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Manner of Breathing

mouth, valves, anterior and fish


In the preceding section, reference has several times been made and attention has been called to the figures of the breathing valves. These structures are developed to such a degree in the barracuda, that the fish is enabled to breathe with its mouth open or at most only par tially closed. The head, including both the upper and lower jaws, is remarkably elongated and sharply pointed, as may be seen by reference to figures 3 and 4, plate xi. Across the narrow anterior end of the roof of the upper jaw is stretched a fold of flexible membrane having a cres cent-shaped posterior edge. In similar position in the floor of the mouth, just posterior to the symphysis of the mandibular bones, is a similar but larger breathing valve, whose hinder crescentic edge, how ever, swings free of the anterior end of the somewhat movable tongue. In this valve are marked depressions to receive the great premaxillary teeth. These valves may be plainly seen in figures 6, plate ir, and 9 and 10, plate m.

The action of these valves is very interesting. Ordinarily they lie horizontally, the one having above it and the other below it a space large enough for one to move about therein the handle of a scalpel, or, in a large specimen, one's finger. In gentle breathing, these valves swing slightly forward and downward for the one, forward and upward for the other. But in violent expiration, in consonance with the sharp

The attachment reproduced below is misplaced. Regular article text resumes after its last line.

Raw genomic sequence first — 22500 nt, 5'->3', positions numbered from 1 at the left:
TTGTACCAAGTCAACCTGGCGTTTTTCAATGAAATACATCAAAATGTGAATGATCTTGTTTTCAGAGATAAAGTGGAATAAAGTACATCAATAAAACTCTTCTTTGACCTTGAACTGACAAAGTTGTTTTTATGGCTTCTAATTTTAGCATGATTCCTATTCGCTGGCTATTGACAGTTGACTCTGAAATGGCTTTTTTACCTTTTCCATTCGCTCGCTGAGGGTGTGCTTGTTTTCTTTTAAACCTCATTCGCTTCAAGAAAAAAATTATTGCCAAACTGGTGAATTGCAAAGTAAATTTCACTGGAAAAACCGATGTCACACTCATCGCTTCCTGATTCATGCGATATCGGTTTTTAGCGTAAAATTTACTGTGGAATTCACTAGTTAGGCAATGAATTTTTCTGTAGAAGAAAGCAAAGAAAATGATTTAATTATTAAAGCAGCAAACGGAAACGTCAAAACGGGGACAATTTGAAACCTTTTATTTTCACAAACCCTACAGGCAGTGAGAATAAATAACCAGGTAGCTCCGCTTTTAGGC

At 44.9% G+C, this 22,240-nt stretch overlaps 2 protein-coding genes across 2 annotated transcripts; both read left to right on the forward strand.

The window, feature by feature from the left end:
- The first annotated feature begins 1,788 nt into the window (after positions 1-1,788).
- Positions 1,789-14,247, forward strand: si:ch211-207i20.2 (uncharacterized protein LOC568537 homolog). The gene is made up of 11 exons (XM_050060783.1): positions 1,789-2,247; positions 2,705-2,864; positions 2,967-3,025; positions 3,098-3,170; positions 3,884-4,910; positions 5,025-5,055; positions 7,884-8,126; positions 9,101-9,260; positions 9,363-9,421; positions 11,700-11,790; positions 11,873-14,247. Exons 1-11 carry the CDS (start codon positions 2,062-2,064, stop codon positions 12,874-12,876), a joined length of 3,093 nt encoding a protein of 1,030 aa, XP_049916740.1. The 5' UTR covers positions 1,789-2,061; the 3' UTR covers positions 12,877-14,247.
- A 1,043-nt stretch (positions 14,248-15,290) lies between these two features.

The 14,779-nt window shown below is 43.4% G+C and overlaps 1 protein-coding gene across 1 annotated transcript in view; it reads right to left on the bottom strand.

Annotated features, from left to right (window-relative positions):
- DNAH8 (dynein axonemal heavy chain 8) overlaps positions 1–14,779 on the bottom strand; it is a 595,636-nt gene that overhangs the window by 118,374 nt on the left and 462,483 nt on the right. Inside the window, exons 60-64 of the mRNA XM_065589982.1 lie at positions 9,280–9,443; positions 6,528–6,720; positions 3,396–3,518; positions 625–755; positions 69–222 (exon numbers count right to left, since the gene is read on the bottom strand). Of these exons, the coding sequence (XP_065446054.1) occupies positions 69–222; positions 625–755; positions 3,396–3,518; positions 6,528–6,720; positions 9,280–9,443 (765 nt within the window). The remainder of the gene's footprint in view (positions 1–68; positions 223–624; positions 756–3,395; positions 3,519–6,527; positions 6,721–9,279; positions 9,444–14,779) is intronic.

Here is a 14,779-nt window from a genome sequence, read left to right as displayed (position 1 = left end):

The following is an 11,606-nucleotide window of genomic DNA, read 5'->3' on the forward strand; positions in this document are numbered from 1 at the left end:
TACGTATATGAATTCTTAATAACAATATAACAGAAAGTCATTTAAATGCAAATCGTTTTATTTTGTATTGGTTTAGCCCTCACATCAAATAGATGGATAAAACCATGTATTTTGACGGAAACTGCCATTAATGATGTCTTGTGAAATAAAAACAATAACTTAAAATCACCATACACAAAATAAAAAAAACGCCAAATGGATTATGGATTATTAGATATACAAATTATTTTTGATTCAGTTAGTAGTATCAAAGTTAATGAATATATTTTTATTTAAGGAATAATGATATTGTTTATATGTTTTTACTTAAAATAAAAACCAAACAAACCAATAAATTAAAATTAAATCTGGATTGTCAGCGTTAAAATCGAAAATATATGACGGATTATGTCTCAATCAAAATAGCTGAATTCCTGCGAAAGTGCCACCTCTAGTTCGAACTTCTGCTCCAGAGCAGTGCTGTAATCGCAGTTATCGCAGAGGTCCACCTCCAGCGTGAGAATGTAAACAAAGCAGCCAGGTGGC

upward rise of the floor of the mouth, the hyoid region, and the strong pulling together and downward of the gill-covers, the water would be forced forward out of the mouth but for these valves. Being elastic and markedly distensible, they swing together in a horizontal median line, catch and hold the forwardly moving column of water, which is then forced out backwardly over the gills and out under and behind the gill covers. With the relaxation of the hyoid region and opercula, the elasticity of the breathing valves brings them back to their normal horizontal position.

The reason why this fish has such well-developed breathing valves results from the fact that it does not close its mouth in expiration. This in turn is probably to be correlated with the extraordinary devel opment of the great teeth, especially those on the anterior parts of the premaxillaries, since when the mouth is closed these must fit into the depressions in the anterior part of the mandibular valve. Because of these great teeth it is probably both more convenient and more com fortable for this fish to keep its mouth more or less open, even while breathing.